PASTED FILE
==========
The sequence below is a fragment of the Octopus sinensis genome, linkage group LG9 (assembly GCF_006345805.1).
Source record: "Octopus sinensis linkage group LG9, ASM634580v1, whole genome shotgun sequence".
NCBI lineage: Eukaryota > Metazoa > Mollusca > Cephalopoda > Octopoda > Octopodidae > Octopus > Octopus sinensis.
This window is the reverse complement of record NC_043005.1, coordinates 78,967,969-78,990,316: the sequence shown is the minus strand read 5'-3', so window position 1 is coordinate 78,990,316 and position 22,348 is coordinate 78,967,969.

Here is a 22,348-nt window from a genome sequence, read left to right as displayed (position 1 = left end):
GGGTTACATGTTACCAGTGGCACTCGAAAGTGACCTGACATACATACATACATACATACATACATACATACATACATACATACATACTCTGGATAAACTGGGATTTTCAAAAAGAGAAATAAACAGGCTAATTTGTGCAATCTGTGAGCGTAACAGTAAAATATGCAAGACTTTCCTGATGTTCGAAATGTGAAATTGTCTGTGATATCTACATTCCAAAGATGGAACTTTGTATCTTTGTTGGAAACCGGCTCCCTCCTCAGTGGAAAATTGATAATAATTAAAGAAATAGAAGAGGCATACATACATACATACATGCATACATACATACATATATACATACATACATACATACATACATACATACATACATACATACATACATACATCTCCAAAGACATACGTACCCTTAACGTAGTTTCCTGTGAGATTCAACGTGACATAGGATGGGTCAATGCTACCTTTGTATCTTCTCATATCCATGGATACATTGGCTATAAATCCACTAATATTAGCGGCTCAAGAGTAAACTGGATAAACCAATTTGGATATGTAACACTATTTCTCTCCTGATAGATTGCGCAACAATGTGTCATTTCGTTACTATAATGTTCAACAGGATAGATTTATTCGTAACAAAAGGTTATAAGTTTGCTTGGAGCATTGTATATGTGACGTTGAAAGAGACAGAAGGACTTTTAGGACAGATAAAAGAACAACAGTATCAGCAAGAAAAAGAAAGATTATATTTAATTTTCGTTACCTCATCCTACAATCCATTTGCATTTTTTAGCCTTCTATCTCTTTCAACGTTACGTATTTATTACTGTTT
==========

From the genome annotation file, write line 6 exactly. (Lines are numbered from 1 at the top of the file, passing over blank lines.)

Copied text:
GGGTTACATGTTACCAGTGGCACTCGAAAGTGACCTGACATACATACATACATACATACATACATACATACATACATACATACATACTCTGGATAAACTGGGATTTTCAAAAAGAGAAATAAACAGGCTAATTTGTGCAATCTGTGAGCGTAACAGTAAAATATGCAAGACTTTCCTGATGTTCGAAATGTGAAATTGTCTGTGATATCTACATTCCAAAGATGGAACTTTGTATCTTTGTTGGAAACCGGCTCCCTCCTCAGTGGAAAATTGATAATAATTAAAGAAATAGAAGAGGCATACATACATACATACATGCATACATACATACATATATACATACATACATACATACATACATACATACATACATACATACATACATACATCTCCAAAGACATACGTACCCTTAACGTAGTTTCCTGTGAGATTCAACGTGACATAGGATGGGTCAATGCTACCTTTGTATCTTCTCATATCCATGGATACATTGGCTATAAATCCACTAATATTAGCGGCTCAAGAGTAAACTGGATAAACCAATTTGGATATGTAACACTATTTCTCTCCTGATAGATTGCGCAACAATGTGTCATTTCGTTACTATAATGTTCAACAGGATAGATTTATTCGTAACAAAAGGTTATAAGTTTGCTTGGAGCATTGTATATGTGACGTTGAAAGAGACAGAAGGACTTTTAGGACAGATAAAAGAACAACAGTATCAGCAAGAAAAAGAAAGATTATATTTAATTTTCGTTACCTCATCCTACAATCCATTTGCATTTTTTAGCCTTCTATCTCTTTCAACGTTACGTATTTATTACTGTTT